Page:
By David Stanway and Charlie Zhu
BEIJING/HONG KONG, July 15 China aims to more
than quadruple solar power generating capacity to 35 gigawatts
by 2015 in an apparent bid to ease a massive glut in the
domestic solar panel industry.
The target has been stated previously by the State Grid,
which manages the country's electricity distribution, but now
has the official backing of the State Council, the country's
cabinet and its top governing body.
China will add around 10 GW per year from 2013-2015, the
State Council said in a statement.
If met the increase in solar power generation would benefit
not only domestic panel producers like Suntech Power Holdings Co
Ltd and LDK Solar Co Ltd, but also manufacturers
globally who have struggled against a flood of cheap Chinese
exports. Both Europe and the United States have launched
anti-dumping duties against China's solar panel exports.
But analysts are skeptical, citing a lack of funding for
solar subsidies and the absence of infrastructure required to
harness intermittent renewable energy.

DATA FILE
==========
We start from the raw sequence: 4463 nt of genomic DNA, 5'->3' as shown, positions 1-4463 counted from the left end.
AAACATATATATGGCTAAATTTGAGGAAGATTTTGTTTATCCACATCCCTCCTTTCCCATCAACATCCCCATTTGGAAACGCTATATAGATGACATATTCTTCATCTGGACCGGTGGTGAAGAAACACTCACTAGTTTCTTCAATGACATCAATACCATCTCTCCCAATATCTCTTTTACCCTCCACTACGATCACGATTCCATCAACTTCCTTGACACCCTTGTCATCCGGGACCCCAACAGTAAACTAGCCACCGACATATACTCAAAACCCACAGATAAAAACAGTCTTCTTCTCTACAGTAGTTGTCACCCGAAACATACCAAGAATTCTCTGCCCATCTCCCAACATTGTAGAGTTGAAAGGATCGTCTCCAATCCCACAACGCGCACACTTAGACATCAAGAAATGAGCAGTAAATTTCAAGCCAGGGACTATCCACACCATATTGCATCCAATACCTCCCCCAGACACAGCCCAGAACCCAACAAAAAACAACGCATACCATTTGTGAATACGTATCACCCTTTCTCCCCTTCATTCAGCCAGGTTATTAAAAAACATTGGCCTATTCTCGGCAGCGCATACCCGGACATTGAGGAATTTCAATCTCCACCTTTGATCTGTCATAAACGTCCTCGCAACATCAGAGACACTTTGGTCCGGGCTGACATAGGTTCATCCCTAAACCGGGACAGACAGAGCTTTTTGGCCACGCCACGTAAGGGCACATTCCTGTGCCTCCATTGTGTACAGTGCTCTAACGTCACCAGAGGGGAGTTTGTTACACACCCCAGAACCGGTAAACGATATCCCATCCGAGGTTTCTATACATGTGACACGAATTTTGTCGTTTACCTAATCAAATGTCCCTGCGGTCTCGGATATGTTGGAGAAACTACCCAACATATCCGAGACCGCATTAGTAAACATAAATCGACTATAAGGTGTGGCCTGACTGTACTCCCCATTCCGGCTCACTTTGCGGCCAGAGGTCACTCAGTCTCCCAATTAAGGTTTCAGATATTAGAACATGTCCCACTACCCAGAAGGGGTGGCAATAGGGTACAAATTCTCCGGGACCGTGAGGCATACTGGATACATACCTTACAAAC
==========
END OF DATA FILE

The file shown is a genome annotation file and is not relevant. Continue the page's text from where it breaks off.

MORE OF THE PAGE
"I think China can boost capacity to 21 GW but it would be
very difficult to reach 35 GW," said Jason Cai, chief analyst at
Shanghai-based consultancy Solarzoom.
China's manufacturing capacity, the world's largest, is
about 45 GW versus global demand of 35 GW estimated for this
year, industry figures show. Domestic installed solar power
generating capacity stood at just eight GW at the end of 2012.
The sector has been hit hard by the excess capacity, falling
government subsidies and trade disputes. Manufacturers have been
hemorrhaging cash and struggling with mounting debts as panel
prices fell by two thirds over the past couple of years.
The U.S. last year slapped anti-dumping duties on solar
cells imported from China. The EU, which accounts for half of
global demand, has also imposed duties that will jump to
punitive levels next month.
The State Council also urged banks to continue lending to
large and efficient solar panel producers, and said it would
strive to improve pricing and subsidies in order to boost solar
power production and consumption. It gave no details.
China's dominant power distributor State Grid Corp has been
holding back from purchases of electricity from wind and solar
farms due in part to concerns that the intermittent sources
would disrupt its networks.
It has also been struggling to transmit power from renewable
energy generating centres in the northwest, north and northeast
to population hubs in the south and east due to a lack of a
comprehensive high-voltage and smart grid.